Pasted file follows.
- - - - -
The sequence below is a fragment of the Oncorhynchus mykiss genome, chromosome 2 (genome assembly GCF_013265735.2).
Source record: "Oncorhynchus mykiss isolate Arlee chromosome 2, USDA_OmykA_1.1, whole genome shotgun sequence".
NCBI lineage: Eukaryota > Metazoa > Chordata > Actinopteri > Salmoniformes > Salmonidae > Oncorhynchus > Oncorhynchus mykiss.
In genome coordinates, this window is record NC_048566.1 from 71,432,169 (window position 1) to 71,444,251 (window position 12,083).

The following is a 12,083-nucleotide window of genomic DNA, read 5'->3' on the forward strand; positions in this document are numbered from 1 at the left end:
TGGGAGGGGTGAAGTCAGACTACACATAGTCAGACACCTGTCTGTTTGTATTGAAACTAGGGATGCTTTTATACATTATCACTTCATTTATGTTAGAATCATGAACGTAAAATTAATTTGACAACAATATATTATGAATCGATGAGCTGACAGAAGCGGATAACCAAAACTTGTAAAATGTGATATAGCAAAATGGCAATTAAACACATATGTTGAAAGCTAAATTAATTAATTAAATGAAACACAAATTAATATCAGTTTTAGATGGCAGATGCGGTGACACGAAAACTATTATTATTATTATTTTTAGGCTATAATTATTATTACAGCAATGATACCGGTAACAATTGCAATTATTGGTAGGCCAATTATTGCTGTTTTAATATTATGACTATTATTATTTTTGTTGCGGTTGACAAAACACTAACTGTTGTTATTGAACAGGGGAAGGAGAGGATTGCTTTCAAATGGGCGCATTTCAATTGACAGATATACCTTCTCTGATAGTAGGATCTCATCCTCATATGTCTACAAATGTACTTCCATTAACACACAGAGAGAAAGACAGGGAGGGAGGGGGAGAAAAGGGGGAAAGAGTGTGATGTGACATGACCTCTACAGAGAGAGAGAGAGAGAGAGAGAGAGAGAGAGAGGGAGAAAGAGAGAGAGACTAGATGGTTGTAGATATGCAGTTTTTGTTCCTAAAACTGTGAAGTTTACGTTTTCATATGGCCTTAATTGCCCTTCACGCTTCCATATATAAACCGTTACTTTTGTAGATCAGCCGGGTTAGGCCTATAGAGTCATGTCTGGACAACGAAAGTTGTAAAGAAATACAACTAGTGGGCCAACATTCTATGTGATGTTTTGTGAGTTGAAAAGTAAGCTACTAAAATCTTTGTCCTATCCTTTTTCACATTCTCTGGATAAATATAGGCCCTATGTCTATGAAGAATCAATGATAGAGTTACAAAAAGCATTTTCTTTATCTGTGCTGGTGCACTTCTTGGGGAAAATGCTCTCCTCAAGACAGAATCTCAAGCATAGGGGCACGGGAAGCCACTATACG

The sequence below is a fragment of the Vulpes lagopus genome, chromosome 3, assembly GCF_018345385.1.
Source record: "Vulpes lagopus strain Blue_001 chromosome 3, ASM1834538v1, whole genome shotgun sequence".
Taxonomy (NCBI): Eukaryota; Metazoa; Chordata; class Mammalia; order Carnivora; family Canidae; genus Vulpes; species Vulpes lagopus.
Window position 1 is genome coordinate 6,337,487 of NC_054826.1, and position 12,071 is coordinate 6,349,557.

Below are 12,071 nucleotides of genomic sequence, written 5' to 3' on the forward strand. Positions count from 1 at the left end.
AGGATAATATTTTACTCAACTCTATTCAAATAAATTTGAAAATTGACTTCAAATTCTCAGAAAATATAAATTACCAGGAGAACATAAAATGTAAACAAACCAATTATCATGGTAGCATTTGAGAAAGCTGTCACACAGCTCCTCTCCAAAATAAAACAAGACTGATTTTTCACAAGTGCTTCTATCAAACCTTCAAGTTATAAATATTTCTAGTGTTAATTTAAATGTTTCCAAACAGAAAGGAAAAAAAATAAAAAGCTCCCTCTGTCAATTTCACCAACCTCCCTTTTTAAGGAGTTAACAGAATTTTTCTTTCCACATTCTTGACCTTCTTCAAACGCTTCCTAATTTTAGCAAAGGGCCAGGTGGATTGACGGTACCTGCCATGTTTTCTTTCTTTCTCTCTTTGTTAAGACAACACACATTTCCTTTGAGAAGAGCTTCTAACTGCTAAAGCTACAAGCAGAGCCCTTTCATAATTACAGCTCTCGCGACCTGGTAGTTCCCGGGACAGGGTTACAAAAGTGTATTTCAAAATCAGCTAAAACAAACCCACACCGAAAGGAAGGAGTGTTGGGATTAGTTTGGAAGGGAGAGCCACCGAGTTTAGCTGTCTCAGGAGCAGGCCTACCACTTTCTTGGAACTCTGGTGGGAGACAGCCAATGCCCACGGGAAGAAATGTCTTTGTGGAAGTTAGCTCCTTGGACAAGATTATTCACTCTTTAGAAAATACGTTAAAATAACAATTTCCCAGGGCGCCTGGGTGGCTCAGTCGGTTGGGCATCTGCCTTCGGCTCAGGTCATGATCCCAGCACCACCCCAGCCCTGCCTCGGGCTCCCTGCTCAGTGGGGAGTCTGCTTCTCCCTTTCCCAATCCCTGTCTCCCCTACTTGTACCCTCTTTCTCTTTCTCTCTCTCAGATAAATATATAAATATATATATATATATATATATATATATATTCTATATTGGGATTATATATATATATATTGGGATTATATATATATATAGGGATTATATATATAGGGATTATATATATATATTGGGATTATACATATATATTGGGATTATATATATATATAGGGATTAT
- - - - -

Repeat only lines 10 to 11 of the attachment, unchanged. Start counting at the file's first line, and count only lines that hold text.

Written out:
Window position 1 is genome coordinate 6,337,487 of NC_054826.1, and position 12,071 is coordinate 6,349,557.

Below are 12,071 nucleotides of genomic sequence, written 5' to 3' on the forward strand. Positions count from 1 at the left end.